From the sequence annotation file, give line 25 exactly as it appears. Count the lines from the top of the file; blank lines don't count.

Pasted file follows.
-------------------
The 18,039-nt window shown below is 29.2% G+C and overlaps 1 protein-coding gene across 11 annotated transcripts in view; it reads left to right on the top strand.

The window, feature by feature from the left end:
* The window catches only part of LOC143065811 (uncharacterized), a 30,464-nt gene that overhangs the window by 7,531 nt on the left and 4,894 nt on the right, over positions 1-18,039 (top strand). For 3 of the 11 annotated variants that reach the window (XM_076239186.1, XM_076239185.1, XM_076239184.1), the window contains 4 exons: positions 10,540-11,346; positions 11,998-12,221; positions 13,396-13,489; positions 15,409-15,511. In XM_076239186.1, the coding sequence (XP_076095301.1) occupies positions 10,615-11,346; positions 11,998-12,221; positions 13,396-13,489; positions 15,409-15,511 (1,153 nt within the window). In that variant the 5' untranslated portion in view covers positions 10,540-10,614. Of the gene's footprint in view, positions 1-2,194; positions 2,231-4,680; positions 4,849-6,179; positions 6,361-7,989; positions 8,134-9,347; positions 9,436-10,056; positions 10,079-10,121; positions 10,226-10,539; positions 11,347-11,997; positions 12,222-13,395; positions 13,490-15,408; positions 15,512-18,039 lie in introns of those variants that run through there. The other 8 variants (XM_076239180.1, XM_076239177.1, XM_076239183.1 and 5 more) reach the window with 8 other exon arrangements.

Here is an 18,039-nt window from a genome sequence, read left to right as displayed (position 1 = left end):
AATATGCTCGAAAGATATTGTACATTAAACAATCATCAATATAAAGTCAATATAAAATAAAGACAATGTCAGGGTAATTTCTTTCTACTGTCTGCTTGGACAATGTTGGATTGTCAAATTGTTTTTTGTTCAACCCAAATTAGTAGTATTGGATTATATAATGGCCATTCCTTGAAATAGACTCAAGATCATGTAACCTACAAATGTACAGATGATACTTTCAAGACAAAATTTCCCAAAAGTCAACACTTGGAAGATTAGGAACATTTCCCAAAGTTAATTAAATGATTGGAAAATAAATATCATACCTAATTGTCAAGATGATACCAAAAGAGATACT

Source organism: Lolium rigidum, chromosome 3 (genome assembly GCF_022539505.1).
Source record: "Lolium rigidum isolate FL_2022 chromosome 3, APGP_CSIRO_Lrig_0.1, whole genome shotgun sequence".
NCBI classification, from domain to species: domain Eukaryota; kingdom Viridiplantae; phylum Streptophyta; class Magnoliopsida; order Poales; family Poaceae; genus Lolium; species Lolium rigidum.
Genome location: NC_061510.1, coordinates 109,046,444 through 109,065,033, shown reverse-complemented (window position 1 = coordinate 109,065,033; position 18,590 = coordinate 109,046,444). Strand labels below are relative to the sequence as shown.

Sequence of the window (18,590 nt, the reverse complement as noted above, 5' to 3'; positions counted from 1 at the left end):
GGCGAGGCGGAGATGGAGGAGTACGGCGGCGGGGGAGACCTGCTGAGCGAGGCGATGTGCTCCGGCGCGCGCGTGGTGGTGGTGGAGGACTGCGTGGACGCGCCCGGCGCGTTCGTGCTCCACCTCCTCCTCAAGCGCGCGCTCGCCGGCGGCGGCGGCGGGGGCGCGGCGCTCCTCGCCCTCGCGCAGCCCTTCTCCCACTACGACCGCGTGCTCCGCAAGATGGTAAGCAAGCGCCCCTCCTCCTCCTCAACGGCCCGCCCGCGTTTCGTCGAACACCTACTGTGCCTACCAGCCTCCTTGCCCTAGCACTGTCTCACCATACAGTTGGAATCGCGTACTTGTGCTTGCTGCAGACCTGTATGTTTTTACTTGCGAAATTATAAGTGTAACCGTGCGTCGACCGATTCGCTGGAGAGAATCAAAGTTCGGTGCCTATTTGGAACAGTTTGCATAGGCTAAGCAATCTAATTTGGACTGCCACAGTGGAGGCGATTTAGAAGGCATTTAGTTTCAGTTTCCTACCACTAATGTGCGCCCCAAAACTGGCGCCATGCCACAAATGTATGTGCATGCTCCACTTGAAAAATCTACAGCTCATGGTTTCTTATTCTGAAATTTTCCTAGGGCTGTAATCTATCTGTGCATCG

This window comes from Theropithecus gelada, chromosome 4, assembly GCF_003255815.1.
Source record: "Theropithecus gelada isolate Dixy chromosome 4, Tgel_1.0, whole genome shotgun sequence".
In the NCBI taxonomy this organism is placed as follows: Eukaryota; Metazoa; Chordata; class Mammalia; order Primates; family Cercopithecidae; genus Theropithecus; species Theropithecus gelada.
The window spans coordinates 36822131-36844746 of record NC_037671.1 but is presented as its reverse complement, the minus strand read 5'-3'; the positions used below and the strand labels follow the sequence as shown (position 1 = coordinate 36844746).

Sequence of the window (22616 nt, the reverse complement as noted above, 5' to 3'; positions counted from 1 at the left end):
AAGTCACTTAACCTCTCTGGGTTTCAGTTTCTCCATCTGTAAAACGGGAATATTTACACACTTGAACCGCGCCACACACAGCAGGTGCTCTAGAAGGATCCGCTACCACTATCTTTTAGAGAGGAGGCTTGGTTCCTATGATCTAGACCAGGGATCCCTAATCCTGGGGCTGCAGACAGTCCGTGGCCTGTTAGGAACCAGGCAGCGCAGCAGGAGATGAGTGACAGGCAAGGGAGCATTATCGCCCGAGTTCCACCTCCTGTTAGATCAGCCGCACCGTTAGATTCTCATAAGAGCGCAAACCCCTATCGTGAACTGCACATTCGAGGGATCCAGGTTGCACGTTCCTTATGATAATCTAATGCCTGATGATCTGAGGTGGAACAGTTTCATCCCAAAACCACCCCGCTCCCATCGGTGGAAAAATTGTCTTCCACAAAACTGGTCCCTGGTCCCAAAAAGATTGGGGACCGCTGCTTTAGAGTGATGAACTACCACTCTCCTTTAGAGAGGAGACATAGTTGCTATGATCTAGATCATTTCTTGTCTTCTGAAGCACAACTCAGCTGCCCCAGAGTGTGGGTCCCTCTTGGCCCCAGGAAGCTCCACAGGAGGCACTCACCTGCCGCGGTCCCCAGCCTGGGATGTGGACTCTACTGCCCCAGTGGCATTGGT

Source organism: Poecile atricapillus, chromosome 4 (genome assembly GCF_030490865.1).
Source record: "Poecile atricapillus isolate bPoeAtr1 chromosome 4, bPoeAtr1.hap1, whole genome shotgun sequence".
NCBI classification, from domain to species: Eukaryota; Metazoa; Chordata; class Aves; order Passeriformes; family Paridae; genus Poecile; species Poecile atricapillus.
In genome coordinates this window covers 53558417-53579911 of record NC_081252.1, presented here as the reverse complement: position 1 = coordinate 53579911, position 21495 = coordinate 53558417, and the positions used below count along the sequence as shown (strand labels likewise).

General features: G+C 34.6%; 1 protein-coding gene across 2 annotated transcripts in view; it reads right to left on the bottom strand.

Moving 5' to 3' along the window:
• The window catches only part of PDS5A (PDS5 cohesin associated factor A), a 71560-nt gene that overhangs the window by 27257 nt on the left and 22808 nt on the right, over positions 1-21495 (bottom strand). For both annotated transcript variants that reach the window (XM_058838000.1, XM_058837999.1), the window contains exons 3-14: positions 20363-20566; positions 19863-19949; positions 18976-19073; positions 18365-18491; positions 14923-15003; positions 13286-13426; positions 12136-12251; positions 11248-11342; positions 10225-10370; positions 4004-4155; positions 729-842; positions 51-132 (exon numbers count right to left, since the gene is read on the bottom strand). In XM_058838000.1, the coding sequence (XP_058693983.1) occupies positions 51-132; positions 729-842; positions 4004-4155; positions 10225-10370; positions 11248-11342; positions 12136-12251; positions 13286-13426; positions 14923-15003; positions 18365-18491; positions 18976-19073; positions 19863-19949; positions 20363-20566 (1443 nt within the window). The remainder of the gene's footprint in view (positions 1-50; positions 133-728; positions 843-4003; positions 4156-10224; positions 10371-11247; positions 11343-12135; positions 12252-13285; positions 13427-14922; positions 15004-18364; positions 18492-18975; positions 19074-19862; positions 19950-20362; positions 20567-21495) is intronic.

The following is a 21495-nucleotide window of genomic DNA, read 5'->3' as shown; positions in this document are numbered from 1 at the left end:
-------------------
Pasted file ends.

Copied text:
The following is a 21495-nucleotide window of genomic DNA, read 5'->3' as shown; positions in this document are numbered from 1 at the left end: